Firewall on Ubuntu

9 08 2008

// I am currently using Ubuntu Hardy Heron on my machine and by default no firewall is set up by Ubuntu.  Luckily, it is really simple to set up and manage a firewall on Ubuntu. I have done some research,  I’ve found that technically speaking Ubuntu does include a firewall :- you could configure everything manually using iptables. However this is a tedious and complicated task. I prefer to have a GUI interface to easily configure the firewall.

After going through some discussion forums for about half an hour trying the best and easiest firewall,  I’ve got the choice between Firestarter and Lokkit, which are both easy to use, and requires very little understanding of firewalls to set up. The only problem with these two packages is that they provide few options, and it’s not a good choice if you want to set up a complex firewall. Anyway, I will go for Firestarter which has simple a GUI for Ubuntu iptables, not the firewall itself(as I said above) and of course it provides the necessary protection for my machine.

To install Firestarter:

Step 1. Open the terminal Applications > Accessories > Terminal and then type in
sudo apt-get install firestarter

enter your password. This will install Firestarter firewall on your machine, after installation , exit the terminal.

Step 2. Go to System > Administration > Firestarter

Step 3. The first time you open the application, Firestarter will walk you through a basic configuration wizard. Just enter the setting as shown in the pictures shown below:

Step 4. Click Save and you’re done! The installation is over.

The blue icon below will appear in the system tray after installation and when an intrusion is detected, it will turn red.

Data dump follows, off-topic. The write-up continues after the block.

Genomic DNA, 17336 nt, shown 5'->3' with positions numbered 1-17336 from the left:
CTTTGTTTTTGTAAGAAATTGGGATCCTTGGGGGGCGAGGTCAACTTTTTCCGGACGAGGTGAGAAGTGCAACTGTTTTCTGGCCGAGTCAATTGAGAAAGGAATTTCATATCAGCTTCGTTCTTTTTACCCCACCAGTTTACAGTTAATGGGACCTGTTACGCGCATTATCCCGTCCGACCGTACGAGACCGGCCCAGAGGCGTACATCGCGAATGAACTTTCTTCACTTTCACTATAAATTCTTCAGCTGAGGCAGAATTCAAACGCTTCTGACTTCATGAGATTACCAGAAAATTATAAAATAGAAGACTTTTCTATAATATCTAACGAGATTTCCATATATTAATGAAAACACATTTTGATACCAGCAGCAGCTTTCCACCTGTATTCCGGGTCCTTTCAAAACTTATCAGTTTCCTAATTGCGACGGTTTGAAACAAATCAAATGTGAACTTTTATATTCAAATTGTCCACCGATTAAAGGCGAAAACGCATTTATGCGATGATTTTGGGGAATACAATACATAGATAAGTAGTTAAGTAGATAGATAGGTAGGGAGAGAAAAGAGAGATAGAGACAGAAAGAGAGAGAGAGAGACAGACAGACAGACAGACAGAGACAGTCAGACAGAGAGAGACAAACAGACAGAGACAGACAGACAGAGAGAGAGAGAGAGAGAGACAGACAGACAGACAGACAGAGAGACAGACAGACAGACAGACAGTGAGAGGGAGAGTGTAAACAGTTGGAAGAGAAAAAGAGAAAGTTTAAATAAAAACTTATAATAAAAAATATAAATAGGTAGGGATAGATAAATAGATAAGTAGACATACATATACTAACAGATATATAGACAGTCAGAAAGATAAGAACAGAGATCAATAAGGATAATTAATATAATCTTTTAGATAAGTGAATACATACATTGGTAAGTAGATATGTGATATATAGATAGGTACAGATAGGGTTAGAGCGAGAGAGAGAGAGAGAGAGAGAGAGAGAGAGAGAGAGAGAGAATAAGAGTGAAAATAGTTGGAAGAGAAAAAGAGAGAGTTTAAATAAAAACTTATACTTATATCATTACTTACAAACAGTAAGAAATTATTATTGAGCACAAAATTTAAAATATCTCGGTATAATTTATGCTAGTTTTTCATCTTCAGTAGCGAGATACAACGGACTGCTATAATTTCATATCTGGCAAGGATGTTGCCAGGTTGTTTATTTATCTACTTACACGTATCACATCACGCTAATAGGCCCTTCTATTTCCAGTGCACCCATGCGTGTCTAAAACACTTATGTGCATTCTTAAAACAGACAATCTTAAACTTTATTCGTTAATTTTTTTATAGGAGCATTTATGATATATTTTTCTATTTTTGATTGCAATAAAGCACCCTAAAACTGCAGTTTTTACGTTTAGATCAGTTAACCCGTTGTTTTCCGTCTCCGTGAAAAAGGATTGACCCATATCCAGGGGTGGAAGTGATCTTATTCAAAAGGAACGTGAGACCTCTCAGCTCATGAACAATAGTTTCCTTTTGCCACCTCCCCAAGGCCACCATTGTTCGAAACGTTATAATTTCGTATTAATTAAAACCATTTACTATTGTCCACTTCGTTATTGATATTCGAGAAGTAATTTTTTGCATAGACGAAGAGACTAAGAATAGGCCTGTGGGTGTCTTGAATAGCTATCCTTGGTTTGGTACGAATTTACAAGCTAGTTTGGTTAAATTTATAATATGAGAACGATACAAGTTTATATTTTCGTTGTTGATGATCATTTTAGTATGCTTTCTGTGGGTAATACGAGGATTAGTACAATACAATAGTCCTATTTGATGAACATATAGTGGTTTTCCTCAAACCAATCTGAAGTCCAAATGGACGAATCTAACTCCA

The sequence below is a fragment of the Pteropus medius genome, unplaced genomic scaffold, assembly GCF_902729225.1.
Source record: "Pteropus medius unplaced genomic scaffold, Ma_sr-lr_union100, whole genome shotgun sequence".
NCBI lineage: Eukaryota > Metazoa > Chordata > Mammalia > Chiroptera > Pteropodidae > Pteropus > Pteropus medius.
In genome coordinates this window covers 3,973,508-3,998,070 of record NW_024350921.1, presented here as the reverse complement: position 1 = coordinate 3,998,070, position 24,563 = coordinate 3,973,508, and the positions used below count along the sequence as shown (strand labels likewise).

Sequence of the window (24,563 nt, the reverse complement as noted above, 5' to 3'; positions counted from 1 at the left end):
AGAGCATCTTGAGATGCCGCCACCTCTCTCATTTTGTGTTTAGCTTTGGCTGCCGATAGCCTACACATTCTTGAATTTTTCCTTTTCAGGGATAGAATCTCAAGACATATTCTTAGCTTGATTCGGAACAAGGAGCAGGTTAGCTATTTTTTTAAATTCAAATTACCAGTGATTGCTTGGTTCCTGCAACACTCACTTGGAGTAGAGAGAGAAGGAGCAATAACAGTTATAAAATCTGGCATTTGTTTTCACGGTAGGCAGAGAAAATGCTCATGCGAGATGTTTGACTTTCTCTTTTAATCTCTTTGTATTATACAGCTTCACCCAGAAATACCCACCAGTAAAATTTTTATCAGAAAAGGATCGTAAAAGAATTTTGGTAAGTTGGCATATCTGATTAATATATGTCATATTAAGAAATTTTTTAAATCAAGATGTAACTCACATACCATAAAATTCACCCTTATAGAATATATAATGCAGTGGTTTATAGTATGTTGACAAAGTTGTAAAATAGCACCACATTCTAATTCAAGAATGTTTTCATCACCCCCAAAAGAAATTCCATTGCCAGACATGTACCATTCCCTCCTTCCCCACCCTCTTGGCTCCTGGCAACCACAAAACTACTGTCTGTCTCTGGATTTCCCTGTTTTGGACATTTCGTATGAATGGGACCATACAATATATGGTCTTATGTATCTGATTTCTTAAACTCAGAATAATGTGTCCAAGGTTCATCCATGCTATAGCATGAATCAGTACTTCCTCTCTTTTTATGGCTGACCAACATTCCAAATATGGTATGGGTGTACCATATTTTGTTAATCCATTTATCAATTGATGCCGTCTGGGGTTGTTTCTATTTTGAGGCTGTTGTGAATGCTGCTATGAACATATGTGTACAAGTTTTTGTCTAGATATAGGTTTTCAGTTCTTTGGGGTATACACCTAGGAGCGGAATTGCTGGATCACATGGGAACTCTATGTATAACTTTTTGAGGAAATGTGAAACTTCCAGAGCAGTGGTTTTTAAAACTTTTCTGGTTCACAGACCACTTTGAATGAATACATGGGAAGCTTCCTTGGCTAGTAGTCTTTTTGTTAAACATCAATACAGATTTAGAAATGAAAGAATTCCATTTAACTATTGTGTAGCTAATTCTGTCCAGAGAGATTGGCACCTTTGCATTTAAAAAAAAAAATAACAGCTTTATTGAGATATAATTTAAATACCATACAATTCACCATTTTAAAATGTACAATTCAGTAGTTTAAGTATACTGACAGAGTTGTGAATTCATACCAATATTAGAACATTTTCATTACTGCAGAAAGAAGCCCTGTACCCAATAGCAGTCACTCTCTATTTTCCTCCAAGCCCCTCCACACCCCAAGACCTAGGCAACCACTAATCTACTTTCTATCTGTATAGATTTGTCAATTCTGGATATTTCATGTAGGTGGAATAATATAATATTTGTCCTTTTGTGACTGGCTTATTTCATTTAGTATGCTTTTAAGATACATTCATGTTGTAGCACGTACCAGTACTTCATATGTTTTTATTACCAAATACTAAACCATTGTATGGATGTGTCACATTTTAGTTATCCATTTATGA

The menu where you can monitor programs which are currently using your internet connection.

Congratulations, You got a nice firewall GUI. You can now easily configure your firewall settings with Firestarter. Hope this helps. And for those who want to try the firewall Lokkit, you can start from here.





Compiz Fusion on Ubuntu

10 06 2008

// What is Compiz Fusion ? Compiz Fusion is a mixture of Beryl composite window manager and Compiz Extras. Compiz Fusion aims to provide an easy and fun-to-use windowed environment, allowing use of the graphics hardware to render each individual window and the entire screen, to provide some impressive effects, speed and usefulness.

By activating compiz fusion on Ubuntu, you will get effects like on windows vista, no i would say that the compiz fusion effects is thousand times better than vista. In this tutorial, i will explain how to activate this nice feature on Hardy Heron(Ubuntu 8.04).

1. Go to System > Preferences > Appearance, select the Visual Effects tab and then select Extra.

Note: In case you don’t have the necessary graphic driver on your system, Ubuntu will prompt you to install it, click Enable Driver, type in your password (if it prompt you for it) and Ubuntu will download and install it for you automatically. After you closed the window it will ask you to restart the computer go ahead and restart the computer.

2. There are two ways to install Compiz Fusion either by Terminal or with the Synaptic Package Manager.